For, today's manager is a global manager, who has to think on issues based on international platform stretched across demographies, geographies and cultures to meet and take advantage of business needs, experts at the Experienced Managers Conference 2007 organised by KPMG said.
Indian talent, energy and entrepreneurial spirit could be a powerfully colonising force in the 21st century, not through military means but by demographics, education and an immigrant spirit, KPMG Australia, Partner Bernard Salt said.
India would be human capital mine for at least the next 50 years, being the number three nation contributing immigrants to Australia after the UK and New Zealand, he added.
In a global scenario where world boundaries are fast fading, managers need to develop an ability to understand cross-cultural differences, cultural diversity needs to be looked at as an advantage and not a bottleneck, KPMG chief executive officer in India Russell Parerra said. Managers should demonstrate greater awareness of working and doing business across cultures, he added.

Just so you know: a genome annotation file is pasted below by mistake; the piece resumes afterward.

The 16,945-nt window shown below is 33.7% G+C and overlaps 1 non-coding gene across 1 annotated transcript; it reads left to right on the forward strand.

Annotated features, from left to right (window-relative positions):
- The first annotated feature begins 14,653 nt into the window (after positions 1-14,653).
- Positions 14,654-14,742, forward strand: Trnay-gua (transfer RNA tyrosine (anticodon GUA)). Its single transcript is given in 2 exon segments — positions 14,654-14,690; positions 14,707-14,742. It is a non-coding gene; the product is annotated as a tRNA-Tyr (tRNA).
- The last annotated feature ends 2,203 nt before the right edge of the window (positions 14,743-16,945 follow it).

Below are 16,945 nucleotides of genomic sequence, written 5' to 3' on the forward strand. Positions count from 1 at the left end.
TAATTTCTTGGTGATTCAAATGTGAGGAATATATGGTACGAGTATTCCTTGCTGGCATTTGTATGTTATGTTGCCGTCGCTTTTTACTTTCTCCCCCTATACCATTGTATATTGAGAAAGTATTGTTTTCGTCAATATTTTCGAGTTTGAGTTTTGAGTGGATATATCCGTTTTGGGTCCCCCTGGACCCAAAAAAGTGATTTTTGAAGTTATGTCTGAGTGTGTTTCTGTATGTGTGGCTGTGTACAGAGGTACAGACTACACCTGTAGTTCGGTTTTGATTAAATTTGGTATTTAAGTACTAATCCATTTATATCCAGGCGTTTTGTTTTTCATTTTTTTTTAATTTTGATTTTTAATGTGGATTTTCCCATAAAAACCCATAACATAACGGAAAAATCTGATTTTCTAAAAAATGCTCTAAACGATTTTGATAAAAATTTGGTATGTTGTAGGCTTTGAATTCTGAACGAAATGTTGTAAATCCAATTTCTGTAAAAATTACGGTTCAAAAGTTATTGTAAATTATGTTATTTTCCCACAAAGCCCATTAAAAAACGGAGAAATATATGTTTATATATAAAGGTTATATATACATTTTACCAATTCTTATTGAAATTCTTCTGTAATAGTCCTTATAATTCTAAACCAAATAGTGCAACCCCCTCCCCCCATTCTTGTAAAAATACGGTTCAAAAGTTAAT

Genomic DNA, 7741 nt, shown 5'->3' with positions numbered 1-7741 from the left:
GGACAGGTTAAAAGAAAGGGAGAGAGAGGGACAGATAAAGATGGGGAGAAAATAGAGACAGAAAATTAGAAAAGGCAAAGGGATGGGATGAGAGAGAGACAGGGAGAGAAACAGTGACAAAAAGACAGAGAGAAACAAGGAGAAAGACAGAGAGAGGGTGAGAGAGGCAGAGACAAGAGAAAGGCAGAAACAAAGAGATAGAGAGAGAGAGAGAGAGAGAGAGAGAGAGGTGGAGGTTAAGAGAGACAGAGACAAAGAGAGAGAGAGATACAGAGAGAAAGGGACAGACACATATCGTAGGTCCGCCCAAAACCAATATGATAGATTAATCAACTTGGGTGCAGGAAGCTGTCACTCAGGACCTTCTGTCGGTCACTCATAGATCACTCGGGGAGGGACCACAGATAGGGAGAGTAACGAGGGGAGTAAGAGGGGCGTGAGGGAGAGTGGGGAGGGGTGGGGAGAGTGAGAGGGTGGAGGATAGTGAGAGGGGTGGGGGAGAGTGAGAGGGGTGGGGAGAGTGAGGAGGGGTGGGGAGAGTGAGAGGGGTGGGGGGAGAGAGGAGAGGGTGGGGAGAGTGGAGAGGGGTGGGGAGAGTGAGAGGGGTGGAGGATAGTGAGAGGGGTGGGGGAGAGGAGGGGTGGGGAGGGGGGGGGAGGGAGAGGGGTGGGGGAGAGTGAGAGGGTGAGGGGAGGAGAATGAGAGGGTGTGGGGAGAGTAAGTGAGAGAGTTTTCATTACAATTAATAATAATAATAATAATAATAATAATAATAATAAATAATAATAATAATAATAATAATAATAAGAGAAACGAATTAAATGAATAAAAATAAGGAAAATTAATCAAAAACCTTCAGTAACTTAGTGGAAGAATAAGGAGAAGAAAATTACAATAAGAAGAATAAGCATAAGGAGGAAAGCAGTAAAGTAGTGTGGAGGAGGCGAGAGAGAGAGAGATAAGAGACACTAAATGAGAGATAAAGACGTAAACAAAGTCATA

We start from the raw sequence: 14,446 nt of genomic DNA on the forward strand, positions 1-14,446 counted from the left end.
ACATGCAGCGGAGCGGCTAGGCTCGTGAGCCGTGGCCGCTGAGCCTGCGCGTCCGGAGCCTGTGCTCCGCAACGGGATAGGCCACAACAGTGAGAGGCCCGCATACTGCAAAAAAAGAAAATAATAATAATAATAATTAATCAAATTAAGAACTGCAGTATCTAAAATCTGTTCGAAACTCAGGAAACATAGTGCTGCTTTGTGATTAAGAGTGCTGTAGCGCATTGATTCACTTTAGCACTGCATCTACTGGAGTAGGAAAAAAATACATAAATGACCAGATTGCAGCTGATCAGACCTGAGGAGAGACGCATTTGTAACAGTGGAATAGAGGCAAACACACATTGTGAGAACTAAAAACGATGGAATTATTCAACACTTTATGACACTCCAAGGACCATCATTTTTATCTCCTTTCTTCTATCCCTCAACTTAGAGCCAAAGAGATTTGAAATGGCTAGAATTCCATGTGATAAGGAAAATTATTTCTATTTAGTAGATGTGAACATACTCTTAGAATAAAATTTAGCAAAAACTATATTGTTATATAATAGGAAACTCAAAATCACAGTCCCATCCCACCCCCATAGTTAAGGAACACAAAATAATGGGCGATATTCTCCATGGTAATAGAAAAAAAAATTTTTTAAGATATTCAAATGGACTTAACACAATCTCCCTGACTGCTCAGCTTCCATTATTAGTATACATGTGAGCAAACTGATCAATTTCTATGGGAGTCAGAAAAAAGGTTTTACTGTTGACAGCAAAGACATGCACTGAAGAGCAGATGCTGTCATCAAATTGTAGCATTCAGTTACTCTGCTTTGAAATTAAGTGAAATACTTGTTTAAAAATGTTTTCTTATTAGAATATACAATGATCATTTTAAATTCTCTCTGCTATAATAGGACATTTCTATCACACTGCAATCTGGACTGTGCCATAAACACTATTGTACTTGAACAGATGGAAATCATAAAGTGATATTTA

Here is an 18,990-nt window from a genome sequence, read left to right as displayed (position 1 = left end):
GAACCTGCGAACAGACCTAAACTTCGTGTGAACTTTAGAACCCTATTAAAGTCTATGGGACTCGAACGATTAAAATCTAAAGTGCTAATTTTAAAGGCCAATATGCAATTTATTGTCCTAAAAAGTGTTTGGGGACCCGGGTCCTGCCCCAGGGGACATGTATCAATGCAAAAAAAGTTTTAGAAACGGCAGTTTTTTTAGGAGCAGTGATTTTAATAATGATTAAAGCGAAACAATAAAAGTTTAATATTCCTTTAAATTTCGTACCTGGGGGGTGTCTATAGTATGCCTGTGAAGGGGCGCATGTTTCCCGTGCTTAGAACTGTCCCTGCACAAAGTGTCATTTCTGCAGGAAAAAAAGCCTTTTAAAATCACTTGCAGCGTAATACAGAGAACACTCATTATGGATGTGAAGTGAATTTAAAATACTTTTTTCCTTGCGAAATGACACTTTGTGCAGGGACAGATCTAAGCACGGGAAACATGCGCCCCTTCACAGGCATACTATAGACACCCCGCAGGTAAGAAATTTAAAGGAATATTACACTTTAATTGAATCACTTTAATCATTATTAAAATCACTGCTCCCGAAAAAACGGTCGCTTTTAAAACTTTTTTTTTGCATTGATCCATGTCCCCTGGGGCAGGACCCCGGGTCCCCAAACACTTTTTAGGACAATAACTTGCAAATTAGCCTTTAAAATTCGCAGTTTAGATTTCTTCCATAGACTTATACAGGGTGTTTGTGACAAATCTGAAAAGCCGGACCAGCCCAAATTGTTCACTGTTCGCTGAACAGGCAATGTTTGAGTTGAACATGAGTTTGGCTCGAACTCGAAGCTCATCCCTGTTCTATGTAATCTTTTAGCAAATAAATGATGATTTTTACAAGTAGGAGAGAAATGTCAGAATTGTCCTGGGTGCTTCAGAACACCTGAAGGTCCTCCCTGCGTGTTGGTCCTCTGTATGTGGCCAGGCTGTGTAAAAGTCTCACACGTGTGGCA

Companies now focus on identifying leaders from amongst people who have joined at the lower levels of hierarchy, so that in a few years it can groom such employees to be the global face of the company.
Apart from this, they are grooming the present managers so that they understand business and the society where they are doing it, and manage a balance between the two. It is essential that companies give back to the communities with whom they work - the corporate sector is replete with examples of companies where Corporate Social Responsibility (CSR) practices have not only established them as credible enterprises but also brought them business benefits, KPMG International director for Corporate Citizenship, Michael Hastings said.